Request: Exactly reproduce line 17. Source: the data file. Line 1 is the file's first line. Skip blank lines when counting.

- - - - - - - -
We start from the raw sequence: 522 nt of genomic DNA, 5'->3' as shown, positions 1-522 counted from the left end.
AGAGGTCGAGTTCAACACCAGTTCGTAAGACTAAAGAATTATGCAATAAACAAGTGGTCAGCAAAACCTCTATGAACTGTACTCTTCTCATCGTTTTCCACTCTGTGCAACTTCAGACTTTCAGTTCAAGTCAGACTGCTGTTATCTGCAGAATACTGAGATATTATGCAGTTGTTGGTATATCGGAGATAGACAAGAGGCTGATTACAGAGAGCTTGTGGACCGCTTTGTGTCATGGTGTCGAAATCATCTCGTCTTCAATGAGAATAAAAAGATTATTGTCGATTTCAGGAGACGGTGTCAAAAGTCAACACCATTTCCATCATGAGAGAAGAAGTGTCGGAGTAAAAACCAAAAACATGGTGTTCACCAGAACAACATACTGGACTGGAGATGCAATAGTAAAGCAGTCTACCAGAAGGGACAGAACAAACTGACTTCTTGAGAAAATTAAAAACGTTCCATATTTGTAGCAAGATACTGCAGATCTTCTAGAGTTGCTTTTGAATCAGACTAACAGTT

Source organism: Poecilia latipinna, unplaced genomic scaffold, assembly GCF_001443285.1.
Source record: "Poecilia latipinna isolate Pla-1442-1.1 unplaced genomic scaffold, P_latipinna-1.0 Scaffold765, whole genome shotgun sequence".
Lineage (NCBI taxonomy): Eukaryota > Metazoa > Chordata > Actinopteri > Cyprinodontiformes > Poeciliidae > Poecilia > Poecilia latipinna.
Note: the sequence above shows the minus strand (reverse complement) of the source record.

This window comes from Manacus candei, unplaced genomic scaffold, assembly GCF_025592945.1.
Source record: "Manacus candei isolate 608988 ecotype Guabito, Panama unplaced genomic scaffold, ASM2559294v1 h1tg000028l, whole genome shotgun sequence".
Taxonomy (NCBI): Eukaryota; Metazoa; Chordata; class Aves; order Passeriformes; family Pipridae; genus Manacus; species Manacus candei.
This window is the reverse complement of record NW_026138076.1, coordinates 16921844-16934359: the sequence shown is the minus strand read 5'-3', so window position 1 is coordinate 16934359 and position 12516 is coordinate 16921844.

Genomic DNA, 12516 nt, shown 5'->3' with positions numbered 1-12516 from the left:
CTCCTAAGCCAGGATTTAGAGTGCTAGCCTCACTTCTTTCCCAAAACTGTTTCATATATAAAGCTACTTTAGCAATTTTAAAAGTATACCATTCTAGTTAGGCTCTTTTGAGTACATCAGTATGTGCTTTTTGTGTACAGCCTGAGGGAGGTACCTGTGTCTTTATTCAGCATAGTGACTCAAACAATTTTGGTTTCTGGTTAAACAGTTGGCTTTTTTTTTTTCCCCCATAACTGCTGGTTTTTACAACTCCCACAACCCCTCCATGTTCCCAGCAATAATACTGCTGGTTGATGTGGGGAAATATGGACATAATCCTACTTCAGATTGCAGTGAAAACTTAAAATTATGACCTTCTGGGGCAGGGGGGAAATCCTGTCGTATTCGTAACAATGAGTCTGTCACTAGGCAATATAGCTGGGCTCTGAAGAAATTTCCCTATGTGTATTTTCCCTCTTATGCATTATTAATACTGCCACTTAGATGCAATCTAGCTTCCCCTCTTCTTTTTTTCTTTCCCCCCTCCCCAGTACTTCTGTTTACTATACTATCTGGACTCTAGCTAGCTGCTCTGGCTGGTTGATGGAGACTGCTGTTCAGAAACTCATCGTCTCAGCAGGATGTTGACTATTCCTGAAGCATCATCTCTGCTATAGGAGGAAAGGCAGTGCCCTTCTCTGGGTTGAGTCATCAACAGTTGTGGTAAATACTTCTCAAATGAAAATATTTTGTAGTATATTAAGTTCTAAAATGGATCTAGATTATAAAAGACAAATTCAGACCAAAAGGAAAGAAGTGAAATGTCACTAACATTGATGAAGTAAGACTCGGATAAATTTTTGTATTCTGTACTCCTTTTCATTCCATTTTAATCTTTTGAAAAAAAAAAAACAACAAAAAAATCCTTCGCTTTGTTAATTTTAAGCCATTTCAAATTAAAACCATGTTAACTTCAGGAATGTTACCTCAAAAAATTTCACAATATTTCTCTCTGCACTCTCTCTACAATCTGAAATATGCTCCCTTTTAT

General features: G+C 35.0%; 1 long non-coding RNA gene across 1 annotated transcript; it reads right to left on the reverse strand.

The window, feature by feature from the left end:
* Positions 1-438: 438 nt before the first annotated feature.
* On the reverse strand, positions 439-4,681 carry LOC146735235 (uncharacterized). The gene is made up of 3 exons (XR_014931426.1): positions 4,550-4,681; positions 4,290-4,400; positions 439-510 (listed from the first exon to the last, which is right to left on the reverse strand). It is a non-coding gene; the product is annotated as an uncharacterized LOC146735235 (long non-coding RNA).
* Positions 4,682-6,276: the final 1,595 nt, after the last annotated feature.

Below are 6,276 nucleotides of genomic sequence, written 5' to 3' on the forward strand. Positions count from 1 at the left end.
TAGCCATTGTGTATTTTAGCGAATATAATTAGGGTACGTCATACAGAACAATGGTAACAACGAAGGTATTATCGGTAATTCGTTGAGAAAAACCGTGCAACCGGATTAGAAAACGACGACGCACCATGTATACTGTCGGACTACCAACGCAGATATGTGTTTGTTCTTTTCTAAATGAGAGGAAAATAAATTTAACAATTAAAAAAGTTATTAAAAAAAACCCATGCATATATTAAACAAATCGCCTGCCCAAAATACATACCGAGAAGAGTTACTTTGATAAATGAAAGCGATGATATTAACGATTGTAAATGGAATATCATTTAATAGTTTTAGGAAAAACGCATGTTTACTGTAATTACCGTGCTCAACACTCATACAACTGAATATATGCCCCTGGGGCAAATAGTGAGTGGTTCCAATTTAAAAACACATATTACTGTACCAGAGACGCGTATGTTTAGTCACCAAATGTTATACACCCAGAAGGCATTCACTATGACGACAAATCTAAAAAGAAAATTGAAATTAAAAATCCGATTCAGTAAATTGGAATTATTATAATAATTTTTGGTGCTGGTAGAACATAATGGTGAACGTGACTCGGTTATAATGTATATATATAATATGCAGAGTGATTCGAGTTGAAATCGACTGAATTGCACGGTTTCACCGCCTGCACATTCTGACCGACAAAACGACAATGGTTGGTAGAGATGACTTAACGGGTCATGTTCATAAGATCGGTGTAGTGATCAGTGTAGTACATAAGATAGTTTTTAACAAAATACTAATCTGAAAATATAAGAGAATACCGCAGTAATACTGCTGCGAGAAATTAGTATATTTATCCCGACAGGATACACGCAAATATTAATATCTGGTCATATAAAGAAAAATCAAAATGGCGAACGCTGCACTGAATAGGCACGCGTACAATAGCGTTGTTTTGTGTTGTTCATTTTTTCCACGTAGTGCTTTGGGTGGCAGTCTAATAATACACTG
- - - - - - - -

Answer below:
* Positions 4,682-6,276: the final 1,595 nt, after the last annotated feature.